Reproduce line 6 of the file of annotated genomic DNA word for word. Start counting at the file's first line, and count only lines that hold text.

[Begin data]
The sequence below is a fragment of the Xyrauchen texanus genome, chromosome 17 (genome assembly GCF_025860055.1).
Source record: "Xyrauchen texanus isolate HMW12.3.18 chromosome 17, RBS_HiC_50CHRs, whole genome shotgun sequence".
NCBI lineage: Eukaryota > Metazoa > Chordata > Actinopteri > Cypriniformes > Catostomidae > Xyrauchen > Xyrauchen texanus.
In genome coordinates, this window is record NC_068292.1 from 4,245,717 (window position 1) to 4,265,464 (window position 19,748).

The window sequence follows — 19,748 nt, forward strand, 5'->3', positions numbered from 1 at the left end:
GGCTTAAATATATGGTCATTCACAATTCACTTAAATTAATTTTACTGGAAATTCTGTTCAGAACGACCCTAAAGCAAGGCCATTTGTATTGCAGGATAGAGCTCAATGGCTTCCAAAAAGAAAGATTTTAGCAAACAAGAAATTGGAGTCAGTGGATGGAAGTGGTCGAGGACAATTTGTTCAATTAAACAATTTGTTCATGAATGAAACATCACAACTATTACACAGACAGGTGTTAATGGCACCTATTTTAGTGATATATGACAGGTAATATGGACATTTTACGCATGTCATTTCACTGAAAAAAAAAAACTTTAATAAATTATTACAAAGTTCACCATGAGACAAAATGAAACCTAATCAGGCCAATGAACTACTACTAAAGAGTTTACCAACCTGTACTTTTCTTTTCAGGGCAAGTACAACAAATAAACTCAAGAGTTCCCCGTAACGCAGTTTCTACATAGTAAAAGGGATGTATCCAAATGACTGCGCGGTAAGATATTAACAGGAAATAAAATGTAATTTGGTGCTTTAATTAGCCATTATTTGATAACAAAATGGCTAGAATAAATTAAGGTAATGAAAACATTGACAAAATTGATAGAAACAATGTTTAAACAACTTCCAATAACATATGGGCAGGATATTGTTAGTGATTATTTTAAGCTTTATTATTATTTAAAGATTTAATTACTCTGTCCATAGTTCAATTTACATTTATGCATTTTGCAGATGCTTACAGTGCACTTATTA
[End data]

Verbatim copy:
GGCTTAAATATATGGTCATTCACAATTCACTTAAATTAATTTTACTGGAAATTCTGTTCAGAACGACCCTAAAGCAAGGCCATTTGTATTGCAGGATAGAGCTCAATGGCTTCCAAAAAGAAAGATTTTAGCAAACAAGAAATTGGAGTCAGTGGATGGAAGTGGTCGAGGACAATTTGTTCAATTAAACAATTTGTTCATGAATGAAACATCACAACTATTACACAGACAGGTGTTAATGGCACCTATTTTAGTGATATATGACAGGTAATATGGACATTTTACGCATGTCATTTCACTGAAAAAAAAAAACTTTAATAAATTATTACAAAGTTCACCATGAGACAAAATGAAACCTAATCAGGCCAATGAACTACTACTAAAGAGTTTACCAACCTGTACTTTTCTTTTCAGGGCAAGTACAACAAATAAACTCAAGAGTTCCCCGTAACGCAGTTTCTACATAGTAAAAGGGATGTATCCAAATGACTGCGCGGTAAGATATTAACAGGAAATAAAATGTAATTTGGTGCTTTAATTAGCCATTATTTGATAACAAAATGGCTAGAATAAATTAAGGTAATGAAAACATTGACAAAATTGATAGAAACAATGTTTAAACAACTTCCAATAACATATGGGCAGGATATTGTTAGTGATTATTTTAAGCTTTATTATTATTTAAAGATTTAATTACTCTGTCCATAGTTCAATTTACATTTATGCATTTTGCAGATGCTTACAGTGCACTTATTA